Reading Circles – The Giver {Part 4}

In prepping for these posts, I have to read these chapters quite a few times, and I still never fail to get sucked in, shocked, and horrified, no matter how well I know what’s going to happen next. How does Lowry do that? Let’s continue our investigation, shall we?

So last week, we read chapters 11-14, with an eye towards plot development and the revelation of important themes. What stood out to you as a reader?

For me, one of the more interesting devices authors can use (and one I try to play with in my own writing) is how our understanding of what came before changes upon the revelation of new information. For example, if you’ve read the Harry Potter books, the character Severus Snape seems categorically cruel to Harry…until you find out he loved Lily, and every thing he ever did was done in memory of Harry’s mother. That was such a profound revelation, it just blew my mind and changed how I read Snape’s character and everything he had done before.

Lowry does this to me with the notion of color. When I first began reading the book, I had a vague sense of a colorless world, though she never says the world is in black-and-white. But then we discover what those flashes are that Jonas sees: it’s the color red! And suddenly I realized that the world had seemed colorless in my head because Lowry had never used color as any descriptor of the world. Like Jonas, the reader is unaware that the world lacks color until confronted with the first mention of color, and suddenly we realize what we’d been missing this whole time.

Another part I love in this section is how Lowry develops the conflict in all kinds of ways. She does not just content herself with revealing conflict in angry thoughts or discussions between Jonas and The Giver. Conflict is manifest in the memories Jonas asks to receive: memories of pain, loneliness, and grief. It is manifest in how he acts towards others as well: arguments with his friend Asher, awkwardness with Fiona, physically hurting his sister. It spirals out in a myriad of complex ways.

And I love how she uses paradox (like how being the Receiver is both honor and burden) to create poignant moments. For example, when Jonas decides to soothe Gabriel by giving him the memory of a sail. It is an act of sweetness and kindness, and altogether dangerous at the same time.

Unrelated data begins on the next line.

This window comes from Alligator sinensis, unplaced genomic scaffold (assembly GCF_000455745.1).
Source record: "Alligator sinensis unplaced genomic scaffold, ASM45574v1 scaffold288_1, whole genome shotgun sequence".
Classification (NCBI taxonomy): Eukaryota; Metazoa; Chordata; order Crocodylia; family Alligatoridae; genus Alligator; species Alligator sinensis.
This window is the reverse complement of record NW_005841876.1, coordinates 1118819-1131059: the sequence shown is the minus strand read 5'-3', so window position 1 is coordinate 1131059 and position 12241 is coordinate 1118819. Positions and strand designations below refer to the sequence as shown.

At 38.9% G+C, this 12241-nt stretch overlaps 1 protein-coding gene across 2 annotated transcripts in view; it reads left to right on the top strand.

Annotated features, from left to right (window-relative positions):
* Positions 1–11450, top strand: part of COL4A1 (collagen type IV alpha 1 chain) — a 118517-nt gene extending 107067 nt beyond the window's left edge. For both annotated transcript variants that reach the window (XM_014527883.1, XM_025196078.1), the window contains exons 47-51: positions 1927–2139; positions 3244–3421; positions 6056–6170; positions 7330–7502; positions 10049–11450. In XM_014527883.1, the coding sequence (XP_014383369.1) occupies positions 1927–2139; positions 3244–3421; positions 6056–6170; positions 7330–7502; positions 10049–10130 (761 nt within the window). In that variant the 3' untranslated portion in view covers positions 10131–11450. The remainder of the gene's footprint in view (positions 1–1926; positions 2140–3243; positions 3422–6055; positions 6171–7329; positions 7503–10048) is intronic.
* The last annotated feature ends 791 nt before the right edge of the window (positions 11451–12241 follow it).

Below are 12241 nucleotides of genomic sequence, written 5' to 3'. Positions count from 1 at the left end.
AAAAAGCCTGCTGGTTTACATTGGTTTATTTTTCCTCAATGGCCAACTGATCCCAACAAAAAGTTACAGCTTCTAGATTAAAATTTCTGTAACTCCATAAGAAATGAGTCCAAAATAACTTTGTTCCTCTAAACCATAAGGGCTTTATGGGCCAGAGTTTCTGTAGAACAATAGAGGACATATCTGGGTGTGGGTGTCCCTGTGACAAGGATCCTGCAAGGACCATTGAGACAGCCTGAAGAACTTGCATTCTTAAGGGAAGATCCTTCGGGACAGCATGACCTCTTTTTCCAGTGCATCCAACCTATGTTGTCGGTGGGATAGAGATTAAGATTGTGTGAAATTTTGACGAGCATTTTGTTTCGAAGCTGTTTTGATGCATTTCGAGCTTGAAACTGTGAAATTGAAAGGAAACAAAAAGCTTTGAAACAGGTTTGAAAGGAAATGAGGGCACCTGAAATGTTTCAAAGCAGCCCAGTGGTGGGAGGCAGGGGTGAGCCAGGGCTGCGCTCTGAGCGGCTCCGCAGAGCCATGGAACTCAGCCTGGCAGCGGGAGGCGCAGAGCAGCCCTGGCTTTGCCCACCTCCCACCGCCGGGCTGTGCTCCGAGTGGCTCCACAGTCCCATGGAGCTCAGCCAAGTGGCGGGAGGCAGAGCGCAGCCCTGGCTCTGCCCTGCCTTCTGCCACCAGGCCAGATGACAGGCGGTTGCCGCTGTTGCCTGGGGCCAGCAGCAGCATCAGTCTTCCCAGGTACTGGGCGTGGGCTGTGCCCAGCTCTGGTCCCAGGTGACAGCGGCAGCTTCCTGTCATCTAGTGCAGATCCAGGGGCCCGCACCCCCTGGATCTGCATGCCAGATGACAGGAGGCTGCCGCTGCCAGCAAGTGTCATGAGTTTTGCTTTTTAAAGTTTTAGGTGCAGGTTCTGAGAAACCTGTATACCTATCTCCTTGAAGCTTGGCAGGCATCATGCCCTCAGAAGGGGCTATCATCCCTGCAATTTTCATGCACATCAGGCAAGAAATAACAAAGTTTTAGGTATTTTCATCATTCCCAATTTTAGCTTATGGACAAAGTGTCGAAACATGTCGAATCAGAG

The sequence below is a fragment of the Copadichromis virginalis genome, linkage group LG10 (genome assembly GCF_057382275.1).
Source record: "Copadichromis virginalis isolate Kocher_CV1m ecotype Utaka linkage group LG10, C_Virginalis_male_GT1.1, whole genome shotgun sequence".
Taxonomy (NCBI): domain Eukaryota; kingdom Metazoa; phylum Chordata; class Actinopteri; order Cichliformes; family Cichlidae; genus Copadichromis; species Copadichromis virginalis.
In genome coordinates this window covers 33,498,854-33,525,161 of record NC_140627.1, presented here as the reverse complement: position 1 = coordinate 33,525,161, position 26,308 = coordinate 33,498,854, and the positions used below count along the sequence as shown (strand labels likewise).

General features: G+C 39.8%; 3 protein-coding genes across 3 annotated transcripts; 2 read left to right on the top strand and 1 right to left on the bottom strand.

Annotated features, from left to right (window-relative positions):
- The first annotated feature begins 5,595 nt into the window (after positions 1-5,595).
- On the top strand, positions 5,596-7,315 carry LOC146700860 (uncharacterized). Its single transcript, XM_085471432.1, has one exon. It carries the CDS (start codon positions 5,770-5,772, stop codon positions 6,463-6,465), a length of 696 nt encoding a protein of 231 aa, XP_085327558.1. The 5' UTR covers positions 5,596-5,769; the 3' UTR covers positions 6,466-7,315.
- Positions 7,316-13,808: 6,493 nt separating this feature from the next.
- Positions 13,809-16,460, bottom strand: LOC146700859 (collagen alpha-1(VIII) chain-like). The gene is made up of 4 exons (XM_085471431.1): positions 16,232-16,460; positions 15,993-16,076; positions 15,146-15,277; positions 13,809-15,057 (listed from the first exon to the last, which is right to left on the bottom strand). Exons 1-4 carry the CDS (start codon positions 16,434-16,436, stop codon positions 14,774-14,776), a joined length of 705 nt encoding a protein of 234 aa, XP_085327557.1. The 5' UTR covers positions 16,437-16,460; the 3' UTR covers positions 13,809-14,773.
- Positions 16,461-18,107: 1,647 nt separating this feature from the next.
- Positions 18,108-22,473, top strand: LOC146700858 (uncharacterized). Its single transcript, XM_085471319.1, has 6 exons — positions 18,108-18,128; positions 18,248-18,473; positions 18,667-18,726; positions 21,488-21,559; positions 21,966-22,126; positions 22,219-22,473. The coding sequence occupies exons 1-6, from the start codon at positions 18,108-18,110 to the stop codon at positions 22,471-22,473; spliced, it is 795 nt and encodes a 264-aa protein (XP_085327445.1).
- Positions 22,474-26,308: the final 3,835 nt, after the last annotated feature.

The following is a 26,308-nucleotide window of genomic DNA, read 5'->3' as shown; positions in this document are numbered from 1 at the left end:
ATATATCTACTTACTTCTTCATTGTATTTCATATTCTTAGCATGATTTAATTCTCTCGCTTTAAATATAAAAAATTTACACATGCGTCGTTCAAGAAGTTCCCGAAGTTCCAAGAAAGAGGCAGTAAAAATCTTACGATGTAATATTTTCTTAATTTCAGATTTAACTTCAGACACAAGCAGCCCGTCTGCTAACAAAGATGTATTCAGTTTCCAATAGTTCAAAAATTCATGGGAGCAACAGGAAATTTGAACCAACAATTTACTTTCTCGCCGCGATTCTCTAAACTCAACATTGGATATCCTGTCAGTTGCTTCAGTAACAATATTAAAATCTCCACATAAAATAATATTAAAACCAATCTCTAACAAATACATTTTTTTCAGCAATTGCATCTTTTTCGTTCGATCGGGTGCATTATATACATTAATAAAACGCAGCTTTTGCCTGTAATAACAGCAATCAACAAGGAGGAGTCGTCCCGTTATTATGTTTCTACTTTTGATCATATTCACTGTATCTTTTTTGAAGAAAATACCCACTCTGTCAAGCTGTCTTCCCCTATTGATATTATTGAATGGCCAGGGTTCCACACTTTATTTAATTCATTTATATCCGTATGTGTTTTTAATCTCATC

What themes or plot devices did you notice?

*     *     *

We’re getting towards the end here! For this week, let’s read chapters 15-19. Let’s continue our focus on plot, but also pay some attention to character development and growth. (Of course, if you do notice other writing devices that strike you as useful and informative, please do feel free to share!)

So, as you read, maybe think about:

* What does Lowry do to continue escalating the conflict?

* How is Jonas changing? What personal growth does he experience? Do other characters change as well?

These questions might seem a little “no, duh,” as they are a bit easy to point out as readers. But they can be among the more difficult concepts to activate as writers. It’s a trick and a talent to keep conflict and tension unflagging, to raise new and bigger conflicts as older, smaller ones are resolved. And sometimes, we can forget that personal growth and change in the main character (and even secondary characters) is a point of central importance in books. Your characters MUST change because of their experiences. The question is: how do you orchestrate this change and reveal it in a fashion that seems natural and not clunky or contrived? It’s not so easy as it looks.

And one final thing to note. Do you remember how we had a Point of No Return in the beginning of the book, where Jonas is inevitably sucked into conflict and cannot go back to life as before? This Point of No Return marks the end of Act I. If we split this plot into three acts, Act II is the one we’ve just been reading, where conflict thickens and we see the deeper development of important themes. Well guess what? There is another Point of No Return! This one marks the end of Act II and catapults us into the denouement.

So: what is the new Point of No Return?

Thanks for joining in! Have a great weekend!


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